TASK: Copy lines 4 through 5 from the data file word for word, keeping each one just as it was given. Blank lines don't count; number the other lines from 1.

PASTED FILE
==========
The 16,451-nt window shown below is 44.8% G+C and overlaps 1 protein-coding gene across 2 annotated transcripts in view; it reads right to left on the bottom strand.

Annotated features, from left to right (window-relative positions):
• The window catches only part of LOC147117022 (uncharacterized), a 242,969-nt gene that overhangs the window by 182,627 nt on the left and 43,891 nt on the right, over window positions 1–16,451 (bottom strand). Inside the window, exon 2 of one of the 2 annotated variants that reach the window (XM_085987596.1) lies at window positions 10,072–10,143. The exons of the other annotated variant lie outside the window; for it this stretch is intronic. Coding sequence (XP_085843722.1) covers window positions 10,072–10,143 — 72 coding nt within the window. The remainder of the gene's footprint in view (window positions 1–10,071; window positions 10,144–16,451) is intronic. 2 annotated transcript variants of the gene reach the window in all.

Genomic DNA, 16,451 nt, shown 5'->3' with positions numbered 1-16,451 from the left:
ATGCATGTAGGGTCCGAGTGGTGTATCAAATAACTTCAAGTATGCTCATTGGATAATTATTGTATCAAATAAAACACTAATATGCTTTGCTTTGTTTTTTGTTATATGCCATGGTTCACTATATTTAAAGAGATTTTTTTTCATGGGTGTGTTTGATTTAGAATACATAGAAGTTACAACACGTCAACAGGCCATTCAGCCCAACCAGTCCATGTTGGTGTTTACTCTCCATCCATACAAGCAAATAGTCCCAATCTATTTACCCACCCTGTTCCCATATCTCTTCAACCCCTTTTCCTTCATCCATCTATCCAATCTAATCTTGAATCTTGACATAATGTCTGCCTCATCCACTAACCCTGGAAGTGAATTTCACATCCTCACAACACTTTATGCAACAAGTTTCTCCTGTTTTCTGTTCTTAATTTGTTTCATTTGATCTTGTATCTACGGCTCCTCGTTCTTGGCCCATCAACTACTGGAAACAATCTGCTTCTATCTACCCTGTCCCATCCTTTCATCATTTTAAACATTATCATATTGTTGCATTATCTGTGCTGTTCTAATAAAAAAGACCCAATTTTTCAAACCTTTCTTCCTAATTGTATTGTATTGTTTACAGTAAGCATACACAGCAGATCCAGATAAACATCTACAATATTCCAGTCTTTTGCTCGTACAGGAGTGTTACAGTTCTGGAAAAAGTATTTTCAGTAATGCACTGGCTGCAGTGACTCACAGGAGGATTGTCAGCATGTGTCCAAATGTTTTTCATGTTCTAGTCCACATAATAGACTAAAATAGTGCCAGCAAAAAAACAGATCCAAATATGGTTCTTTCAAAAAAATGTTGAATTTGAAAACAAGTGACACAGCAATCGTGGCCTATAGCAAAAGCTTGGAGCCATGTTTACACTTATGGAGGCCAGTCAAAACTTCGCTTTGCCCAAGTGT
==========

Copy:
Genomic DNA, 16,451 nt, shown 5'->3' with positions numbered 1-16,451 from the left:
ATGCATGTAGGGTCCGAGTGGTGTATCAAATAACTTCAAGTATGCTCATTGGATAATTATTGTATCAAATAAAACACTAATATGCTTTGCTTTGTTTTTTGTTATATGCCATGGTTCACTATATTTAAAGAGATTTTTTTTCATGGGTGTGTTTGATTTAGAATACATAGAAGTTACAACACGTCAACAGGCCATTCAGCCCAACCAGTCCATGTTGGTGTTTACTCTCCATCCATACAAGCAAATAGTCCCAATCTATTTACCCACCCTGTTCCCATATCTCTTCAACCCCTTTTCCTTCATCCATCTATCCAATCTAATCTTGAATCTTGACATAATGTCTGCCTCATCCACTAACCCTGGAAGTGAATTTCACATCCTCACAACACTTTATGCAACAAGTTTCTCCTGTTTTCTGTTCTTAATTTGTTTCATTTGATCTTGTATCTACGGCTCCTCGTTCTTGGCCCATCAACTACTGGAAACAATCTGCTTCTATCTACCCTGTCCCATCCTTTCATCATTTTAAACATTATCATATTGTTGCATTATCTGTGCTGTTCTAATAAAAAAGACCCAATTTTTCAAACCTTTCTTCCTAATTGTATTGTATTGTTTACAGTAAGCATACACAGCAGATCCAGATAAACATCTACAATATTCCAGTCTTTTGCTCGTACAGGAGTGTTACAGTTCTGGAAAAAGTATTTTCAGTAATGCACTGGCTGCAGTGACTCACAGGAGGATTGTCAGCATGTGTCCAAATGTTTTTCATGTTCTAGTCCACATAATAGACTAAAATAGTGCCAGCAAAAAAACAGATCCAAATATGGTTCTTTCAAAAAAATGTTGAATTTGAAAACAAGTGACACAGCAATCGTGGCCTATAGCAAAAGCTTGGAGCCATGTTTACACTTATGGAGGCCAGTCAAAACTTCGCTTTGCCCAAGTGT